Paul Dasilva has written an intricate detective story, somewhat redolent of the Agatha Christie mould. In The Martigny Effect, those in the know have come from all over the world in the hope of getting their hands on some mysterious Roman artefacts – legally or otherwise.
Dasilva is clearly at home in Europe and Switzerland. He also has an eye for more modern artistic endeavours than the ones the dig hopes to uncover. I enjoyed his description of The Pierre Ginadda Fondation, a well-known cultural centre with its own concert hall and a “veteran car collection of Benz, Alfa, Bugatti and Rolls Royce” models.
Add to this an informative taste for comfortable four star hotels, good food and wine; and a gift for somewhat quirky characters, including a red-haired beauty in black leather and stilettos who masterminds a number of slightly dubious activities.
Dasilva uses his knowledge of small town cul-de-sacs adjunct hidden mountainous areas to paint scenes with a film-maker’s sense of colour and drama. But underlying the physical landscape is a carefully crafted plot involving – as the back cover puts it – ‘love, reason and determination against a backdrop of corruption, duplicity, kidnap, drugs and murder’.
At the outset of the book, the hero, Greg Marshall, wakes with something between a nervous breakdown and a massive hangover: the result of his new girlfriend, Candice Beaumann’s sudden disappearance from Martigny during a walk to work.
Greg can’t believe Candice walked out on him; not when they were becoming so close and, when he recovers his senses, begins to observe what’s going on at the dig and with those who knew Candice.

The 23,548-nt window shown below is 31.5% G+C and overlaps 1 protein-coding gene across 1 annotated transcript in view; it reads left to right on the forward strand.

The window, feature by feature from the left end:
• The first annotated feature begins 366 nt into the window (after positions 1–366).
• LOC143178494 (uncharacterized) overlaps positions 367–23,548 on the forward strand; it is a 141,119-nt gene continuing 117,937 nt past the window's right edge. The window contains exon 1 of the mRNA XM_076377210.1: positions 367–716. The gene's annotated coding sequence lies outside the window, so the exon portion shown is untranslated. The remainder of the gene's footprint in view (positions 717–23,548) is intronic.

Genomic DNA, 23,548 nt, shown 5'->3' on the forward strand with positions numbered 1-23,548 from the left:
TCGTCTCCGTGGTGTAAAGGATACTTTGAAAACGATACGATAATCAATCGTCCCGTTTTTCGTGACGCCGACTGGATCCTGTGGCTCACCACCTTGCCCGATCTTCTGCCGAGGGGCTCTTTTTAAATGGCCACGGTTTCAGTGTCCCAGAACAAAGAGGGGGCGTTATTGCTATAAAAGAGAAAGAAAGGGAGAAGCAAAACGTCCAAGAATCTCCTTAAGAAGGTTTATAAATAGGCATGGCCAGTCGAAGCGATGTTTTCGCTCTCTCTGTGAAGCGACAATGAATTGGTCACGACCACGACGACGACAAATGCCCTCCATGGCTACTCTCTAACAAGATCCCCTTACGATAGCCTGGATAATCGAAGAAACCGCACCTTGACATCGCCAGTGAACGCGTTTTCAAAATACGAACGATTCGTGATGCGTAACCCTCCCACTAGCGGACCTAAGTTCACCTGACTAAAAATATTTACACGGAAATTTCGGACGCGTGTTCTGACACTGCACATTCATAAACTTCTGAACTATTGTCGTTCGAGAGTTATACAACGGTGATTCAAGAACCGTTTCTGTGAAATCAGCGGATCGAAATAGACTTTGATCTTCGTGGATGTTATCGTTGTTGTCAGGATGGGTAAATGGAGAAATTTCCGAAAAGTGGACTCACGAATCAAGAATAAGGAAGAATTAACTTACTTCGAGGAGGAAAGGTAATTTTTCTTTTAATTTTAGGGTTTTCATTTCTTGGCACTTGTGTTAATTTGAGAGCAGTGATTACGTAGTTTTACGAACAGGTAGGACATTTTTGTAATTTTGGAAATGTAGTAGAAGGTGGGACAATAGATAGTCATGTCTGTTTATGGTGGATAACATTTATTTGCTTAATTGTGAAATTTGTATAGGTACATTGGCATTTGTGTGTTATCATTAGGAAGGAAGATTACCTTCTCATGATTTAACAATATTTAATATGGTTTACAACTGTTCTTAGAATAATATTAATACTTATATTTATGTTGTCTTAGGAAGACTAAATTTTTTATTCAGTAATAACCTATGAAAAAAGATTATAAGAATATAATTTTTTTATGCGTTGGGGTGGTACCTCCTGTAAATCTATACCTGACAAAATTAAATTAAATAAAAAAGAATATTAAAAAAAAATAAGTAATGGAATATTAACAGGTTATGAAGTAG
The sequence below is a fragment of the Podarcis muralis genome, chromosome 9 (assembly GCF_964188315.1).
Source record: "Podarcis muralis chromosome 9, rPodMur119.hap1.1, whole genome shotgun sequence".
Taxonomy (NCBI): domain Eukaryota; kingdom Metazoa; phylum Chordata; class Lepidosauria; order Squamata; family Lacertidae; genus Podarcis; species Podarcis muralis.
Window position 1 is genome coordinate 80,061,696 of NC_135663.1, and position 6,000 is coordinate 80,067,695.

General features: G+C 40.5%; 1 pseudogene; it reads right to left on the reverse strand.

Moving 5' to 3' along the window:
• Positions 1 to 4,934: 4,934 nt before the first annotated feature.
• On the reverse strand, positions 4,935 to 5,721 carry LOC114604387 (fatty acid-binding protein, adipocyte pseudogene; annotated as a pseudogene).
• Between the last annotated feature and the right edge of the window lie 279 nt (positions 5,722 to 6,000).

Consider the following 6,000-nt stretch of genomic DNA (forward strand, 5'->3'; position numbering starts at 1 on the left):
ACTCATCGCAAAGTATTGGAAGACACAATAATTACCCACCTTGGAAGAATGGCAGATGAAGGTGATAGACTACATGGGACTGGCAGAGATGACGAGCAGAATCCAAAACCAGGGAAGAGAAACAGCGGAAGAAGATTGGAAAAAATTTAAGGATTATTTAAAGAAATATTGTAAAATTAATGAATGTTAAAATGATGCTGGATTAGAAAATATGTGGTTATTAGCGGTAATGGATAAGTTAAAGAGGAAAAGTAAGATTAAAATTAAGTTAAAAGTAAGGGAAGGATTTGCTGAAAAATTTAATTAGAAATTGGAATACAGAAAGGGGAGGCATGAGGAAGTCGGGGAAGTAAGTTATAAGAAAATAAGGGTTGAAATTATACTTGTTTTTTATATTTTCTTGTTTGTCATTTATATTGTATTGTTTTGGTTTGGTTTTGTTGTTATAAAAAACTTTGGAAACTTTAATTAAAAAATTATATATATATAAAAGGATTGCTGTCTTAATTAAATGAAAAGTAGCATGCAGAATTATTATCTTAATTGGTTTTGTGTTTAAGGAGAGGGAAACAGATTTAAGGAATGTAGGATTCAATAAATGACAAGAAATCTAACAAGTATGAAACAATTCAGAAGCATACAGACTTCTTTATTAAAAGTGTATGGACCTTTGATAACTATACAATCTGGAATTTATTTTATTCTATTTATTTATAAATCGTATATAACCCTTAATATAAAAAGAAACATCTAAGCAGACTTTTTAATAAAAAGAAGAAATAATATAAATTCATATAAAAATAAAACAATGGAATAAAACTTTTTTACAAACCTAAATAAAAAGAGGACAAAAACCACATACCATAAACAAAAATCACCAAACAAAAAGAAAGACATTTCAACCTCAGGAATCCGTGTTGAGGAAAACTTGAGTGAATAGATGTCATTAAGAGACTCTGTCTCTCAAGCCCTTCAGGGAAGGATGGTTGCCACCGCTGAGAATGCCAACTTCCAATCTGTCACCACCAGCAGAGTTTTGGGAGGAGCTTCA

This amateur detective – a knight hopping around a cluttered chess board – uncovers a number of original twists and turns to the plot, which, in combination, provide a trail as challenging to the everyday mind as a drive via one of those precipitous Alpine mountain passes between Italy and Switzerland.
Adding to the mix are animal activists of different persuasions; and several people with a gift at disguising themselves, not least the professor in charge of the archaeological dig, and a bed-hopping crook from New York hawking dubious stem cell cures for cancer.
If one considers that Paul Dasilva was a musician in the ‘golden age’ of the 60s and 70s, then his somewhat late arrival in writing – writing touched with a certain formality – calls to mind journalists of more gentlemanly sensitivity than some uncultured members of the present press corps.
Although the first few chapters were a tad formal as they wove their slow way around the beginner’s slopes of the detective story, the sun was shining onto my couch and… what the heck? I was soon rewarded for digging deeper into The Martigny Effect.
Quite suddenly, the story blossomed and I found myself with a keen interest in both the characters and trails that led in all directions but the one last imagined. Additionally, the syntax flowed more naturally.
Slow speech, it turned out, was a technique to indicate Gregg’s state of mind; not a fault. As the story moved on, Paul Dasilva’s natural command of language took charge of the story and drove it expeditiously to its conclusion.
The main characters developed in a nicely balanced way – rare enough in modern stories – with the Chief Inspector, in particular, a familiar and increasingly attractive central point in his own right. He got his girl; Greg got his girl back; and there was, in the end, only one fatality.
I recommend The Martigny Effect as a highly unusual cross of travel writing and detective work, with more romantic nuances than a summer day’s day.